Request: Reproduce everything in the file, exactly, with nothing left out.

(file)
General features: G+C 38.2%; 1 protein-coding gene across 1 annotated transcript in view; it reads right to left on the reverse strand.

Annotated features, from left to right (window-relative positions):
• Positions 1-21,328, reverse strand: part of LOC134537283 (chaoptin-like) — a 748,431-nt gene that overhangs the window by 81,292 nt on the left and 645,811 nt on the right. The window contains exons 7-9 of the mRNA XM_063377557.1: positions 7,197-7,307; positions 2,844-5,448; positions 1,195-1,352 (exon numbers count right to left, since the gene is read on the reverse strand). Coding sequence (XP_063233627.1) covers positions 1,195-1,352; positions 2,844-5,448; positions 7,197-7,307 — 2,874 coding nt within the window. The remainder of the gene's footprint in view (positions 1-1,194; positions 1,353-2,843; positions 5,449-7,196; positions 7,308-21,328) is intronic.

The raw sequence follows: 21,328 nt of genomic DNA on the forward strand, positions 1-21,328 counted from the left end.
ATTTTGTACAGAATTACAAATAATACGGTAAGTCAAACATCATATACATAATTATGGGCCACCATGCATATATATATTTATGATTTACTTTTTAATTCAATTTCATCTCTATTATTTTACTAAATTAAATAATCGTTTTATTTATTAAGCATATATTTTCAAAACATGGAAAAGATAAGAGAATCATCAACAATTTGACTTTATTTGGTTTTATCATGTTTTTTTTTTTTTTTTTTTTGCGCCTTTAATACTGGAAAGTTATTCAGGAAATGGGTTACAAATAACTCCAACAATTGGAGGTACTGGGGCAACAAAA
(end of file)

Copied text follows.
General features: G+C 38.2%; 1 protein-coding gene across 1 annotated transcript in view; it reads right to left on the reverse strand.

Annotated features, from left to right (window-relative positions):
• Positions 1-21,328, reverse strand: part of LOC134537283 (chaoptin-like) — a 748,431-nt gene that overhangs the window by 81,292 nt on the left and 645,811 nt on the right. The window contains exons 7-9 of the mRNA XM_063377557.1: positions 7,197-7,307; positions 2,844-5,448; positions 1,195-1,352 (exon numbers count right to left, since the gene is read on the reverse strand). Coding sequence (XP_063233627.1) covers positions 1,195-1,352; positions 2,844-5,448; positions 7,197-7,307 — 2,874 coding nt within the window. The remainder of the gene's footprint in view (positions 1-1,194; positions 1,353-2,843; positions 5,449-7,196; positions 7,308-21,328) is intronic.

The raw sequence follows: 21,328 nt of genomic DNA on the forward strand, positions 1-21,328 counted from the left end.
ATTTTGTACAGAATTACAAATAATACGGTAAGTCAAACATCATATACATAATTATGGGCCACCATGCATATATATATTTATGATTTACTTTTTAATTCAATTTCATCTCTATTATTTTACTAAATTAAATAATCGTTTTATTTATTAAGCATATATTTTCAAAACATGGAAAAGATAAGAGAATCATCAACAATTTGACTTTATTTGGTTTTATCATGTTTTTTTTTTTTTTTTTTTTGCGCCTTTAATACTGGAAAGTTATTCAGGAAATGGGTTACAAATAACTCCAACAATTGGAGGTACTGGGGCAACAAAA